These two drawings for Cirque [Circus]by Seurat, a gift from Charlotte Hellman, head of the Signac Archivesand co-curator of "Signac collector " (October 12, 2021-February 13, 2022), were displayed in the exhibition alongside the painting. They testify to the friendship that united the two artists that began in 1884. Signac collected his friend's works and in particular his drawings. Of the 80 works by Seurat in the Signac collection, more than two-thirds were drawings.
He acquired L’Écuyère [The Horsewoman]in 1900 and The Clownbefore 1912. Cirque [Circus], the painting, had belonged to him since 1900, but for financial reasons, he was forced to part with it without ensuring that the painting would eventually enter the national collections. He sold it to the American John Quinn in 1923, on the sole condition that the latter bequeath it to the Louvre; the painting is now on the walls of the Musée d’Orsay. Cirque [Circus]is the only major painting by Seurat held in France. It is among the few large-scale compositions the artist made in his brief lifetime, along with La Baignade à Asnières [Bathers at Asnières](London, National Gallery), Un dimanche après-midi à la grande Jatte [A Sunday on La Grande Jatte](Art Institute of Chicago), Les Poseuses [Models](Philadelphia, Barnes Foundation), Parade(New York, Metropolitan Museum of Art) and Chahut [The Can-can](Otterlo, Kröller-Müller Museum).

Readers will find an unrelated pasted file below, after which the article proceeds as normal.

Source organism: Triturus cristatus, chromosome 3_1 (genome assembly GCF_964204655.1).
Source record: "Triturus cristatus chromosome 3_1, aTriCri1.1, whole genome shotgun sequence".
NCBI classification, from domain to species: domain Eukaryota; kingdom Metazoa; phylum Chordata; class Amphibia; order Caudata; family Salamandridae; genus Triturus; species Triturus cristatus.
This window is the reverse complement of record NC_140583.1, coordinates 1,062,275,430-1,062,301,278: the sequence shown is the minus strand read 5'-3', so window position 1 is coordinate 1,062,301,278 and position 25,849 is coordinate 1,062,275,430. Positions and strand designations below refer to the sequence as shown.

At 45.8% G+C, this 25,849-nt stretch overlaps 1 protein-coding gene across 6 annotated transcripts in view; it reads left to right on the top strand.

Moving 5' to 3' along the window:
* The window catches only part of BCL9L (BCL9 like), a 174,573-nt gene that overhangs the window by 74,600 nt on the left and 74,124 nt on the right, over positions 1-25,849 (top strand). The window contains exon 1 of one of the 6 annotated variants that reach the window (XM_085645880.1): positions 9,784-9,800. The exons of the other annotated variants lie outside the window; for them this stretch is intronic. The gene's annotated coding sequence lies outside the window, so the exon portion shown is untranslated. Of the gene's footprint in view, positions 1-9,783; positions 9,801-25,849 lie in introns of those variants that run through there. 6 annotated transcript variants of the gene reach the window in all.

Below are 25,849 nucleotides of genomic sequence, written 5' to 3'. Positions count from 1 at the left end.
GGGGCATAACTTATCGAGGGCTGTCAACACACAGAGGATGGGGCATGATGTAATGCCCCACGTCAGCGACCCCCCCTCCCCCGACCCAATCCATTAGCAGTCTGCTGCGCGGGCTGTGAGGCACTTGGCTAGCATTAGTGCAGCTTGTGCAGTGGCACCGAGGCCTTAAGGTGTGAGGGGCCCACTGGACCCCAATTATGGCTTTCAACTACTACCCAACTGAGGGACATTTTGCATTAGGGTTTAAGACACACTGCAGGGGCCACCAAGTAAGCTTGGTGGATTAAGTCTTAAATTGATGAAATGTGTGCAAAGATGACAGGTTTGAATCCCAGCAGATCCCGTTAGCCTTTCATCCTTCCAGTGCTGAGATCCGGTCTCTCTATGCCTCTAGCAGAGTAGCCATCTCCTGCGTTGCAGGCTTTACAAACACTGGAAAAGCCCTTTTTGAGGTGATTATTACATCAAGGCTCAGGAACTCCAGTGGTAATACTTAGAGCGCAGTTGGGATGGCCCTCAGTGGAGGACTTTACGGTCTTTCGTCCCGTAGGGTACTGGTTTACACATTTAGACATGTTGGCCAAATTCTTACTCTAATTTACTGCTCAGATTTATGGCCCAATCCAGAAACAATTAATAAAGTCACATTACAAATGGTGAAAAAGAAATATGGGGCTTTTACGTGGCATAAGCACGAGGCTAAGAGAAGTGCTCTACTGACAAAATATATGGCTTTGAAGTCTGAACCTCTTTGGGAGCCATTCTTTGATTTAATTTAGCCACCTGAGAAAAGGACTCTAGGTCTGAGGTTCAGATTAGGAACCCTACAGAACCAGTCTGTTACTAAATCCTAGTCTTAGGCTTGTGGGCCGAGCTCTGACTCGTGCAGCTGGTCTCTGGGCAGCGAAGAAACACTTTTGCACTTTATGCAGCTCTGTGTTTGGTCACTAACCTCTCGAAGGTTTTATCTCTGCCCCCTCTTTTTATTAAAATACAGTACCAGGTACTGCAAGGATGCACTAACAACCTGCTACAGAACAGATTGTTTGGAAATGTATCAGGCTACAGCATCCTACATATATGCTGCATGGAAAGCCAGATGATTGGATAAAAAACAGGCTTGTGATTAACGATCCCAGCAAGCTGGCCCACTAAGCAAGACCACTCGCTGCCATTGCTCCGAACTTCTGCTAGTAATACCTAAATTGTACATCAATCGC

The clown in the foreground takes the place the musician had from behind in Chahut. With the theme of the circus, Seurat stands in the tradition with Jules Chéret, Toulouse-Lautrec and Degas. The painting was exhibited at the Salon des Indépendants in 1891. Six days later, Seurat died, at the age of 31. Cirque [Circus] then became his artistic testament and an icon of neo-impressionism.
The two studies for the painting join two other studies, a watercolorand a painted sketch, in the Orsay collections, forming an exceptional body of work for understanding the painting, few preparatory studies for which are known. Françoise Cachin saw the clown as a metaphor for the artist, while Anne Distel described the clown's two hands, one stylized, the other realistic, as the image of Seurat's aesthetic. It is also tempting to see in L’Écuyère [The Horsewoman], treated in a subtle balance of lines and values, an image of the artist, and his art based on the harmonious analogy of opposites.
Seurat is one of the great draftsmen of the nineteenth century. He produced more than 500 drawings, including his famous “noirs” in the 1880s. Trained at the Beaux-arts de Paris, in the studio of Henri Lehmann, a student of Ingres, he adopted an approach contrary to the line-based drawing he had learned, by drawing images from popular places of life, such as the circus, in chiaroscuro. His drawings form a “universe that is at once solid and trembling, and whose frequency seems to be governed by an invisible pitch,” to use Louis-Antoine Prat’s beautiful phrasing. For Paul Signac, his friend's drawings were among “the most beautiful drawings by painters that exist.”